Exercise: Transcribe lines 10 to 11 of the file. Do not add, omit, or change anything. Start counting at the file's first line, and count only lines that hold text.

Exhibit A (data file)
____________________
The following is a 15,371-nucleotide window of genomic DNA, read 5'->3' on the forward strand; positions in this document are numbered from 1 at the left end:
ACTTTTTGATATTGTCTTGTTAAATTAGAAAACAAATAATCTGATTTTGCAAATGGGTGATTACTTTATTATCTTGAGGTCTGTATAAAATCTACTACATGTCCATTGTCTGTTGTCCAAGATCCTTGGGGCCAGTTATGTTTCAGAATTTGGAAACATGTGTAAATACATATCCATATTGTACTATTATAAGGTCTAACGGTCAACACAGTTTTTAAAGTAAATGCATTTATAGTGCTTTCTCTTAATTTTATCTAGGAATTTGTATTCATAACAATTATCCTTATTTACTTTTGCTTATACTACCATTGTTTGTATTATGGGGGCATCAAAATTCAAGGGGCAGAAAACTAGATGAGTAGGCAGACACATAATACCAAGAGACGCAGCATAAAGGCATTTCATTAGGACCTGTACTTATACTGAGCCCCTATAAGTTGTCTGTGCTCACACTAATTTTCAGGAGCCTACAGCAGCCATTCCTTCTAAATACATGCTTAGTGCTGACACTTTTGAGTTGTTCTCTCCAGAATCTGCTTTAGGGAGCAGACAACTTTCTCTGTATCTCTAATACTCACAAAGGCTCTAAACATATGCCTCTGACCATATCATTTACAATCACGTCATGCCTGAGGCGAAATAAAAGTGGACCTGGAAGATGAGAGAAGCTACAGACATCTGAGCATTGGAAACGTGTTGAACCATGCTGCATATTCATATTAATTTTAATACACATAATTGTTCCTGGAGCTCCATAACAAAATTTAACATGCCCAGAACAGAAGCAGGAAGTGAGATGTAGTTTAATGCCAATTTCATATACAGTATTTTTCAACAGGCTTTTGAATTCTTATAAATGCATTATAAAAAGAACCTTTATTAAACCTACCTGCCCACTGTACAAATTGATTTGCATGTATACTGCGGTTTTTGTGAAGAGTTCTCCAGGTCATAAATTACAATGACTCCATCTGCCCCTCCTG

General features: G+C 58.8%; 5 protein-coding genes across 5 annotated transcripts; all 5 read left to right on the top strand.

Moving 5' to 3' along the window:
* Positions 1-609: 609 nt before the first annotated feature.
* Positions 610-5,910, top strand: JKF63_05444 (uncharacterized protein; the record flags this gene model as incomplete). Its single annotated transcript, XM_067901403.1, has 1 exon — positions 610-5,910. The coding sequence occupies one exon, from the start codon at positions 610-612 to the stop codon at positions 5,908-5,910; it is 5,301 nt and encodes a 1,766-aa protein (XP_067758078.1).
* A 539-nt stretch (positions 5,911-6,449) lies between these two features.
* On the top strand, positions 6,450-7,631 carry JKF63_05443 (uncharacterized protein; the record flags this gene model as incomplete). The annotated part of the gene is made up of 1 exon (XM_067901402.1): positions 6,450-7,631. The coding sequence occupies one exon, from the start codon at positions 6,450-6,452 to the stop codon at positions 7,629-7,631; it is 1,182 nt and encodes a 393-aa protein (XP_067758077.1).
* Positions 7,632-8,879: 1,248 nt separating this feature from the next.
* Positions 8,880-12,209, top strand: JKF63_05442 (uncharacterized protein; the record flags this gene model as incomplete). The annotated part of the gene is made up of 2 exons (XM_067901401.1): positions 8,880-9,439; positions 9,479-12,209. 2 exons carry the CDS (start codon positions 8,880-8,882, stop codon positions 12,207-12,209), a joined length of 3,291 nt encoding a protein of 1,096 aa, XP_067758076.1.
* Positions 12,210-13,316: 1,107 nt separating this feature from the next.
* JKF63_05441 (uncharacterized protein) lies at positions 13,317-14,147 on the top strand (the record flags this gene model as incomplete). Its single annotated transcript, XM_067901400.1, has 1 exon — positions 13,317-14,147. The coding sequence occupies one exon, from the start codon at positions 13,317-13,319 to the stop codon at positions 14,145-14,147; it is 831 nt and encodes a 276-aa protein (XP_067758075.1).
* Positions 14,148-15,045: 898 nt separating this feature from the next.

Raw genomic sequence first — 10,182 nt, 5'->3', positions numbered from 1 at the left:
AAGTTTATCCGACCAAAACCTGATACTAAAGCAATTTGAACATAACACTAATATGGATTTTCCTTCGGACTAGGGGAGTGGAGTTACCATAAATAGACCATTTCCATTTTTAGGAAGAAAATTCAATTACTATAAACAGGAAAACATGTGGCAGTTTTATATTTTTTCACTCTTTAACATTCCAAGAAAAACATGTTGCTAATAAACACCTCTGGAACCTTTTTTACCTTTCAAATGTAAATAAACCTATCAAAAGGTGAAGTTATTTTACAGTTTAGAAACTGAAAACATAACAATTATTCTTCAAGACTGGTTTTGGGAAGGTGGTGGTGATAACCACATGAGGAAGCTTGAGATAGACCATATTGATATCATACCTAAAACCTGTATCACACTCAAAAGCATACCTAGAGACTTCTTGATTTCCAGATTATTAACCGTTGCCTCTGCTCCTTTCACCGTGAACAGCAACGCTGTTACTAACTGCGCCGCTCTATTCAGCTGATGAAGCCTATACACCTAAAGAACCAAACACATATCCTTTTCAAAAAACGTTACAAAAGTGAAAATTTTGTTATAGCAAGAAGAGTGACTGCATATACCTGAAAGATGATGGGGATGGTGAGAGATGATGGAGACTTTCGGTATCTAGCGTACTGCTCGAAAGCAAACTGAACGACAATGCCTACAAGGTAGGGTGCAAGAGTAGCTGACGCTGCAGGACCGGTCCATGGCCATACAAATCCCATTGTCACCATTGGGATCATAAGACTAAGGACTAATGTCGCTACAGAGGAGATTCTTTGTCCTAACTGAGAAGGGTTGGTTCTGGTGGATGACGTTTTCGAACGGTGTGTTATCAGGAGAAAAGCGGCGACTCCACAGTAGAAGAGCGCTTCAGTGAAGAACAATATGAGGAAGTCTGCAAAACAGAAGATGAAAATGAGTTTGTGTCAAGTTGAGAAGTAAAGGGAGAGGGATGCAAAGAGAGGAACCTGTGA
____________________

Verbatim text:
* Positions 8,880-12,209, top strand: JKF63_05442 (uncharacterized protein; the record flags this gene model as incomplete). The annotated part of the gene is made up of 2 exons (XM_067901401.1): positions 8,880-9,439; positions 9,479-12,209. 2 exons carry the CDS (start codon positions 8,880-8,882, stop codon positions 12,207-12,209), a joined length of 3,291 nt encoding a protein of 1,096 aa, XP_067758076.1.
* Positions 12,210-13,316: 1,107 nt separating this feature from the next.